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Lenten Rosary Reflections: The Sorrowful Mysteries

(c) 2021 Josephine Lombardi (Excerpts from Living with the Rosary Expanded Edition available on homepage with a $10.00 donation)

The First Sorrowful Mystery: The Agony in the Garden (Matthew 26:36-46; Mark 14:32-42; Luke 22:39-46)

This mystery reflects the great tension between our individual free will and God’s will. This is especially difficult when we are faced with the possibility of great emotional or physical pain. In the musical Jesus Christ Superstar, Jesus refers to his cup as the “cup of poison.”

Throughout our lives, we need to examine those cups we choose that are not intended for us or for our fulfilment. God may be saying, “I did not ask you to drink from that cup. I did not ask you to make that choice or take on that new cross.” Yet at times, we find ourselves drinking from a bitter cup that we cannot seem to avoid: a new cross has developed in our lives, we are misunderstood, a confrontation needs to take place, a serious illness is diagnosed, or we lose a loved one. The list can go on and on. How many of us ask God to deliver us from these cups? For some reason, known to God alone, there may be times when we are called to drink from them, meaning we are called to endure these crosses. While we know that Jesus is vindicated and rises from the dead, many of us do not know the outcome of drinking our own “cup.” The challenge here is to trust that God’s will does not involve our destruction. God is in the restoration business, not the destruction business. God’s will involves transformation and new life because God can redeem those painful “agonies” when we feel alone. Since the resurrection vindicates love and truth, God will redeem our sorrows as well. There will be “angels” who sit with us as we wait for restoration. Pain can be harder to bear, however, when our pain is made public.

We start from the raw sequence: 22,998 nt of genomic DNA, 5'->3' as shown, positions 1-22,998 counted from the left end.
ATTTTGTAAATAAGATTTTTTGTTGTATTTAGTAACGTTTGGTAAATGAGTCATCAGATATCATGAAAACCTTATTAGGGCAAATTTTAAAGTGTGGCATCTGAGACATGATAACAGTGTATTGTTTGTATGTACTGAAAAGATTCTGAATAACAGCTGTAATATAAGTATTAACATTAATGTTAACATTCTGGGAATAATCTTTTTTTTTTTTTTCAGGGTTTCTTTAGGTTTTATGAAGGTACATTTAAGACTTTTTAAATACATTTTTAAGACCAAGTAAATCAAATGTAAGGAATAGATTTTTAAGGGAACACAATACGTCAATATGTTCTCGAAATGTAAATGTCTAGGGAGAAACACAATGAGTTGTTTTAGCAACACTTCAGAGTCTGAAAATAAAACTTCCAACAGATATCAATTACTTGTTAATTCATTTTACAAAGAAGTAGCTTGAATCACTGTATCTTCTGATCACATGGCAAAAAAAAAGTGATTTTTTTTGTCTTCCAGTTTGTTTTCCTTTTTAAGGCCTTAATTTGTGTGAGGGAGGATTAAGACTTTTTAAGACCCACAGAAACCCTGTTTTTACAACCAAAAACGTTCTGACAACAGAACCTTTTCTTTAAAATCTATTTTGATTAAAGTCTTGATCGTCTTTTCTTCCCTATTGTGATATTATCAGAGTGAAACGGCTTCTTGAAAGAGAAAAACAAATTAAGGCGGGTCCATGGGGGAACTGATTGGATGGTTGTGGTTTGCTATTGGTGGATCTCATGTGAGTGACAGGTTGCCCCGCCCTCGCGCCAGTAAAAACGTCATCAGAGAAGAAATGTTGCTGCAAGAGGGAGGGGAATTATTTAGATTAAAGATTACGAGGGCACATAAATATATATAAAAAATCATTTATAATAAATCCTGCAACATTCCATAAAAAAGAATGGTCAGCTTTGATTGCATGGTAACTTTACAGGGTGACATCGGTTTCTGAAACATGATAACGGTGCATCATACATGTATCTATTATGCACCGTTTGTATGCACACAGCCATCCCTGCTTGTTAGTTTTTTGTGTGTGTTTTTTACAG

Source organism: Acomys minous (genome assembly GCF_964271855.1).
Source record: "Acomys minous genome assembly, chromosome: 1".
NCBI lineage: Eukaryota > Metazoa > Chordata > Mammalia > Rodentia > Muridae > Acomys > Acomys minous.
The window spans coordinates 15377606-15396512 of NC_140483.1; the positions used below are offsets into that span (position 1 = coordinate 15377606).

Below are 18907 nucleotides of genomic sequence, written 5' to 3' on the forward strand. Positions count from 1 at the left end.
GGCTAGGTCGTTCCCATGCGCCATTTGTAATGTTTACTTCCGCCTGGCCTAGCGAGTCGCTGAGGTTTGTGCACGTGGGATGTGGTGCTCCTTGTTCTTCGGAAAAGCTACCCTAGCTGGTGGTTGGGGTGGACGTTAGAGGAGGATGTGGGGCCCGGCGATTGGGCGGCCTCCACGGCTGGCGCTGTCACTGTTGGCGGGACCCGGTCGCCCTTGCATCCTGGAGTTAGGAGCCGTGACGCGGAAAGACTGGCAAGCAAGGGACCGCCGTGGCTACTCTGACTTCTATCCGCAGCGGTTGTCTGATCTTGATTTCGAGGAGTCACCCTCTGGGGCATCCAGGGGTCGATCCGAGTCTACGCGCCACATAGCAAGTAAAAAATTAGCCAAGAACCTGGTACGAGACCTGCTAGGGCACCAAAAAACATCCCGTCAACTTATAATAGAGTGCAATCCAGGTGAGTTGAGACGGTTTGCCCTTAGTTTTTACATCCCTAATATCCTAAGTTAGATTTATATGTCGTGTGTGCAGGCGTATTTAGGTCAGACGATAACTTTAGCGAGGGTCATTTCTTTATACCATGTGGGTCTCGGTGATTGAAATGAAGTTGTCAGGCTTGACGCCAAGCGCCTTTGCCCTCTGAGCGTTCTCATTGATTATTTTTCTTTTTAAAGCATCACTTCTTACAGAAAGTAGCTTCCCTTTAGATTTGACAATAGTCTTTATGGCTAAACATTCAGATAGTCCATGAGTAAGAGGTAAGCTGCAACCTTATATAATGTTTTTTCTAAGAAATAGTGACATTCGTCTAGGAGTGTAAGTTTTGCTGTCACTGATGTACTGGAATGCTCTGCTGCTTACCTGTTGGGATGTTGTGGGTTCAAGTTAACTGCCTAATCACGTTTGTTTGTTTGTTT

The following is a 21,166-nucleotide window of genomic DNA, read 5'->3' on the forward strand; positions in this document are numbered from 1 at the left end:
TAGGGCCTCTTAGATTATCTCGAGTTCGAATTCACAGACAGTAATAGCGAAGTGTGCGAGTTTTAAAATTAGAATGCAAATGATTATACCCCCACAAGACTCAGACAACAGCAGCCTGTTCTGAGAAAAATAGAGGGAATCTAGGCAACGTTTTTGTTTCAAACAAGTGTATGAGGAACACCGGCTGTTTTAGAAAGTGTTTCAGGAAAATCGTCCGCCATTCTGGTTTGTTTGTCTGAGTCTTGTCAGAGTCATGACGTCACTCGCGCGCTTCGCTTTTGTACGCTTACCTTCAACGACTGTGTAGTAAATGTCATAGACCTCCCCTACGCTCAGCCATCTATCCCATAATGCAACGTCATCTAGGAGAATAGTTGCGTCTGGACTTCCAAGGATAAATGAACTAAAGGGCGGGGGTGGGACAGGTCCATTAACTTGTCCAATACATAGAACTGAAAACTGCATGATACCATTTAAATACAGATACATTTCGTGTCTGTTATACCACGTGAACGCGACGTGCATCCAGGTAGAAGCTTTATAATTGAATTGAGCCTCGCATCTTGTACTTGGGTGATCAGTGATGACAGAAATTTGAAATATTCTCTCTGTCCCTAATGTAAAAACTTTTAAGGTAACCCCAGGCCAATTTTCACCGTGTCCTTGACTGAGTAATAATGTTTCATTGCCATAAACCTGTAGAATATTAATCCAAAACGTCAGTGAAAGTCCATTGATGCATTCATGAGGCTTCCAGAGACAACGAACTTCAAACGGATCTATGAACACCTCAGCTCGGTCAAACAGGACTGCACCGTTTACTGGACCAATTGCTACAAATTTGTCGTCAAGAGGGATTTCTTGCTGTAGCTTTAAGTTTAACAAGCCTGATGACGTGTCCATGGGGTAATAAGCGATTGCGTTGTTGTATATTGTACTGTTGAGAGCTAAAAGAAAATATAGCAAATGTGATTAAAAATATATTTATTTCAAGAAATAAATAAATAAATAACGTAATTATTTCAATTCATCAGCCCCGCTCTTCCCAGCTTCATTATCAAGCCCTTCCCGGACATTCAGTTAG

Dietrich Bonhoeffer, in his Meditations on the Cross, wrote that it is infinitely easier to suffer publicly with great honour; it is infinitely harder to suffer publicly with great shame. Has the thought of your pain being made public made you vulnerable? Have you ever publicly shamed someone? “Truly I tell you, just as you did it to one of the least of these who are members of my family, you did it to me,” Jesus says (Matthew 25:40). Mary was bound up in the public pain of her Son. To be public with our pain and vulnerability can be humbling and difficult, especially when we desire privacy.

Let us remember all people experiencing vulnerability and public humiliation: Hail Mary, full of grace, the Lord is with thee. Blessed art thou among women and blessed is the fruit of thy womb, Jesus. Holy Mary, Mother of God, pray for us sinners, now and at the hour of our death. Amen.

Holy Mary, Mother of God, pray for all people experiencing vulnerability, drinking from the “cup” of public humiliation.